Commenting on the soft acoustic ballads is an impossibility (they just sound like any other soft acoustic ballad ever written by these guys), but I was pleasantly surprised by the increased level of diversity — apart from the electronics, we have some really complex arrangements (on the title track, for instance, where choppy electric chords mingle with jangly acoustic picking, organs and strings), some Latin bounce (ʽVictims Of Lifeʼ with samba elements — should have invited Paul Simon on that one, as it sounds not entirely unlike ʽMe And Julioʼ), and a full-out Straussian waltz arrangement on the album closer ʽMay It Lastʼ that flows in and out of a baroque-pop construction, making this arguably their most complex studio creation up to date (a good structural analogy would be something like Buffalo Springfield's ʽBroken Arrowʼ); and the com­plexity is well deserved, since the song does end the album on a friendly note — sadness and melancholia, yes, but mixed with a note of support ("there is a sea, and I am your captain...").

On the whole, I could even call this «progress», if the notion did not sound so ridiculous when applied to the Avetts — who had always been perfectly happy to be the modern AC/DC of folk- and country-rock as long as they still thought they had something to say. So the sonic discoveries of True Sadness are not really an indication of the band expanding its horizons — most likely, they were just introduced so that they could not be accused of making a vain point out of sticking to the formula (the way Angus Young proudly asserts how they put out not 11, but 12 albums that sound the same). It's more like, hey, a synthesizer? A drum machine? Sure, why not — who the hell are we to say no? It's not like God ever told us to stick to guitar and banjo. It's an attitude that seems likeable, and reason enough to give the record a thumbs up, even if I probably will treat it in the future just like any other Avett Brothers album.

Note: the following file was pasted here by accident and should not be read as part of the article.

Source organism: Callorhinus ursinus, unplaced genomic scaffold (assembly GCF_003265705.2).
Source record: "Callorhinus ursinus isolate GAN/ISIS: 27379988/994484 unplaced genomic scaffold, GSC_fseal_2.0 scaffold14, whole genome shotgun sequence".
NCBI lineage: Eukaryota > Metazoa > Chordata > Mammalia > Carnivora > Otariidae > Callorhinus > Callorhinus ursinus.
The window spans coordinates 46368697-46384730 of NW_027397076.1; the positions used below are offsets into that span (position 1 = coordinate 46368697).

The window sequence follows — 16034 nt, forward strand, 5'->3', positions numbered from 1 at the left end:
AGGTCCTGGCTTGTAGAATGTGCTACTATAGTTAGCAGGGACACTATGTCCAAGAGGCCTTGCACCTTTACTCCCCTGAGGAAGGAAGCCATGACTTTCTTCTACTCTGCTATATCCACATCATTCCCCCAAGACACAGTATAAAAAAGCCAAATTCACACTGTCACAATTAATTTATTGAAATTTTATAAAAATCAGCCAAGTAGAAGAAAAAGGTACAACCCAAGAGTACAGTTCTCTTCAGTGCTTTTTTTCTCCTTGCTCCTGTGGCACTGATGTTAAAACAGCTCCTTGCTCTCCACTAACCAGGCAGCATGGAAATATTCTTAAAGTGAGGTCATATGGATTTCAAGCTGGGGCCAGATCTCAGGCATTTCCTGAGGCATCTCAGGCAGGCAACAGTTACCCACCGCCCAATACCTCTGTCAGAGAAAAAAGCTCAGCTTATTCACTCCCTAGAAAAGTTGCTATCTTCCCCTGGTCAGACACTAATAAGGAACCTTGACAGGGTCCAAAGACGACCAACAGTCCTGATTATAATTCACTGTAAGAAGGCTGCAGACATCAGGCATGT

Oh, and, also for the record, I do like the idea of calling it True Sadness — few of these songs sound proverbially sad (as in, emotionally overdone and making you feel like you're standing in a salty puddle already), but they weave their little nets of personal dissatisfaction and trouble in oblique ways: a well-placed lyric here, a single chord change there, without wallowing in misery or throwing a fit. They can even get sad on something technically upbeat (ʽVictims Of Lifeʼ), and though they're far from the first artist to be able to do that, they just might be the first ones to draw attention to this through the very title of the album. Although in doing so, they bring back accusations of vanity — ain't it a little presumptious to insist that it is your record that represents «true sadness» and not, say, Conor Oberst's, or Bon Iver's? That's Satan pulling the strings for you, brothers...

1 comment:

  1. "A drum machine? Sure, why not — who the hell are we to say no?" Wow! Someone must have played them a J.J. Cale album!